Trustwave SpiderLabs Uncovers Ov3r_Stealer Malware Spread via Phishing and Facebook Advertising. Learn More

Trustwave SpiderLabs Uncovers Ov3r_Stealer Malware Spread via Phishing and Facebook Advertising. Learn More

Managed Detection & Response

Eliminate active threats with 24/7 threat detection, investigation, and response.

Co-Managed SOC (SIEM)

Maximize your SIEM investment, stop alert fatigue, and enhance your team with hybrid security operations support.

Advisory & Diagnostics

Advance your cybersecurity program and get expert guidance where you need it most.

Penetration Testing

Test your physical locations and IT infrastructure to shore up weaknesses before exploitation.

Database Security

Prevent unauthorized access and exceed compliance requirements.

Email Security

Stop email threats others miss and secure your organization against the #1 ransomware attack vector.

Digital Forensics & Incident Response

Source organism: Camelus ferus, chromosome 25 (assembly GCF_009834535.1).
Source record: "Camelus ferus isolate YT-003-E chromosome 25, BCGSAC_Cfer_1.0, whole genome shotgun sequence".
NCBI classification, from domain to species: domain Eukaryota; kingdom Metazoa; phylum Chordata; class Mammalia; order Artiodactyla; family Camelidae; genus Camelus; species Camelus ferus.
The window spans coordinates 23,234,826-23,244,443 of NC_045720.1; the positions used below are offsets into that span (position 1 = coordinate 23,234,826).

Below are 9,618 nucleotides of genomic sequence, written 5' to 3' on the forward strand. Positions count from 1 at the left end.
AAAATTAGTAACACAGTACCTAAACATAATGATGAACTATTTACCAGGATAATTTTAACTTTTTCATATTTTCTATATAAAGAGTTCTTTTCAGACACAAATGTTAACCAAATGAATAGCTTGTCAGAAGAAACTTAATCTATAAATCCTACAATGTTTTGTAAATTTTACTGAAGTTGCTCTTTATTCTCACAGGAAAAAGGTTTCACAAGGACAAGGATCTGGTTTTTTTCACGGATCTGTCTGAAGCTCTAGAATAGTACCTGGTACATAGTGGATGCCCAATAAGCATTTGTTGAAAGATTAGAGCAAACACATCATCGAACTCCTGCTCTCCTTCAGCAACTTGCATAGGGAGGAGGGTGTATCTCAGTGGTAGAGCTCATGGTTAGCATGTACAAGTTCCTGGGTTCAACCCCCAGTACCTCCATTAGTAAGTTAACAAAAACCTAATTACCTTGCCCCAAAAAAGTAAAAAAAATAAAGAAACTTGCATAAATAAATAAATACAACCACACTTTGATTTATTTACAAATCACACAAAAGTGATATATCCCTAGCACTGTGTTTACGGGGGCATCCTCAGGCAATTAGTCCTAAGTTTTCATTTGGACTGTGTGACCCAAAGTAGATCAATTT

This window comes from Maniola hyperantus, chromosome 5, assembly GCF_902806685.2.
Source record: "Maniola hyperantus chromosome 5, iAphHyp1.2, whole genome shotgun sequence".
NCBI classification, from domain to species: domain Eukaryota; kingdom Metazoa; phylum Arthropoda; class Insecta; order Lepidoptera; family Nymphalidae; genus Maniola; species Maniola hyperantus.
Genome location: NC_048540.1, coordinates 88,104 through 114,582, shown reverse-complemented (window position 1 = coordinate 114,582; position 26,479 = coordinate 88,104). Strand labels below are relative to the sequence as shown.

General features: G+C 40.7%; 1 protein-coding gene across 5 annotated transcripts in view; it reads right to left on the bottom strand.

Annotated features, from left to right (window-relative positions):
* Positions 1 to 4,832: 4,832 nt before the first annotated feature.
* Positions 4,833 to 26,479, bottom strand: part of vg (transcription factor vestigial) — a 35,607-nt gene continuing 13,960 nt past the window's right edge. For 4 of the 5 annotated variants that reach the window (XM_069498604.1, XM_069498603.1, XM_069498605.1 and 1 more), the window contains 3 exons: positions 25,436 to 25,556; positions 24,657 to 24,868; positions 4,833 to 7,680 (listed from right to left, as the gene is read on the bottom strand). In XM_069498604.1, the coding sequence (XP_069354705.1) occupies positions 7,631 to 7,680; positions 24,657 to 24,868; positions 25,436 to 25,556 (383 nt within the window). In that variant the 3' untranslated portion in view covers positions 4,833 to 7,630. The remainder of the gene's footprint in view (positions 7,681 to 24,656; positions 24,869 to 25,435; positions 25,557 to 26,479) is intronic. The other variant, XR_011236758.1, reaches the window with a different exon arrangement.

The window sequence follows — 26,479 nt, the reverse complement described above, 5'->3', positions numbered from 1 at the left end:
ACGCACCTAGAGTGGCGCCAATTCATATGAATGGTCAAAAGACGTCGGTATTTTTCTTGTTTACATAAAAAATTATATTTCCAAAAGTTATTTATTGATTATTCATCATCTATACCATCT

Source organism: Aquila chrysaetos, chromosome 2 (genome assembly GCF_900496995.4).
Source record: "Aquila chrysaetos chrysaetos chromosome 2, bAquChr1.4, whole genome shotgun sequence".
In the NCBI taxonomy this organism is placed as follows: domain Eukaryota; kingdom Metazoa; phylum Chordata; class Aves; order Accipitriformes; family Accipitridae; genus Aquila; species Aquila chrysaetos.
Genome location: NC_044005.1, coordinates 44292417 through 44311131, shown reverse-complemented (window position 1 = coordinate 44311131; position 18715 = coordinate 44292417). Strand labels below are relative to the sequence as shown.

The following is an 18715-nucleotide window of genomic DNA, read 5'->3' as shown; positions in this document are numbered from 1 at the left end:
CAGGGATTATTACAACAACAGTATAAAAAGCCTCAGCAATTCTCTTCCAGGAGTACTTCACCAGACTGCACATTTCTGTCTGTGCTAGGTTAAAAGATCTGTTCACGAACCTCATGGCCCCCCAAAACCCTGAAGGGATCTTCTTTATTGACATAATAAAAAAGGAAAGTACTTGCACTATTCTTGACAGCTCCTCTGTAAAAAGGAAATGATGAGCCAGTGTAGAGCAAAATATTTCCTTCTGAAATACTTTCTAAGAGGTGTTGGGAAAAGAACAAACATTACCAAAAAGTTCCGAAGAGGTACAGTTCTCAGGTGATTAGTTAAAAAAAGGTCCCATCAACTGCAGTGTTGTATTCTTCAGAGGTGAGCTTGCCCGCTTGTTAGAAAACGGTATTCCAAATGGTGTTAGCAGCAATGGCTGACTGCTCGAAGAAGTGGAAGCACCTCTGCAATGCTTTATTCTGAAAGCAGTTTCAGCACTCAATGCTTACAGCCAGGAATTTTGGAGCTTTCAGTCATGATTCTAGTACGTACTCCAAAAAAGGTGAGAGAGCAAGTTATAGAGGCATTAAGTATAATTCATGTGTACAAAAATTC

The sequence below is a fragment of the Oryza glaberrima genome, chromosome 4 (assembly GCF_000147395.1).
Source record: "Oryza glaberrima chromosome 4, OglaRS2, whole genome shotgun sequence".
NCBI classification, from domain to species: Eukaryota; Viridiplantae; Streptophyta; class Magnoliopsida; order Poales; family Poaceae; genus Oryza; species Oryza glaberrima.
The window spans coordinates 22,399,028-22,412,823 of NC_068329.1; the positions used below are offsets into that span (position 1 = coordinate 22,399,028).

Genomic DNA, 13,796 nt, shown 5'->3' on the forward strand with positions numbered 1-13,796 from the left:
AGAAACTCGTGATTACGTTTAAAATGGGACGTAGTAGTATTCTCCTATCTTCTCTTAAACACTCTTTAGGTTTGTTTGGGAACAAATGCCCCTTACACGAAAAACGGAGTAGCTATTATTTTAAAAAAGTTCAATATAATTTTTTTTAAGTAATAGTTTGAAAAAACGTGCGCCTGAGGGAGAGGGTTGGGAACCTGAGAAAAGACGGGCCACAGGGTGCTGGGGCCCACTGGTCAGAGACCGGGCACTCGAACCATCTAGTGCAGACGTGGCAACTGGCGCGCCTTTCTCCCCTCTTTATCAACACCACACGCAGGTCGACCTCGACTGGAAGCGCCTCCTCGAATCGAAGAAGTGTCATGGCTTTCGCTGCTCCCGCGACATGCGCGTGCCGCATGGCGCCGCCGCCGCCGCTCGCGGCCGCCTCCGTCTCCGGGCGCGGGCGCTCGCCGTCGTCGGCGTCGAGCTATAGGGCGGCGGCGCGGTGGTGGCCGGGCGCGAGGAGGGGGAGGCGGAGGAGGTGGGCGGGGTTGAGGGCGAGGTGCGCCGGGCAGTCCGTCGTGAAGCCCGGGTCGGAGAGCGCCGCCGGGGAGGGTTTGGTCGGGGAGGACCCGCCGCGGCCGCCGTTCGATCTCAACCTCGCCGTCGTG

Prepare for the inevitable with 24/7 global breach response in-region and available on-site.

Firewall & Technology Management

Mitigate risk of a cyberattack with 24/7 incident and health monitoring and the latest threat intelligence.

Microsoft Exchange Server Attacks
Stay protected against emerging threats
Rapidly Secure New Environments
Security for rapid response situations
Securing the Cloud
Safely navigate and stay protected
Securing the IoT Landscape
Test, monitor and secure network objects
Why Trustwave
About Us
Awards and Accolades
Trustwave SpiderLabs Team
Trustwave Fusion Security Operations Platform
Trustwave Security Colony
Technology Alliance Partners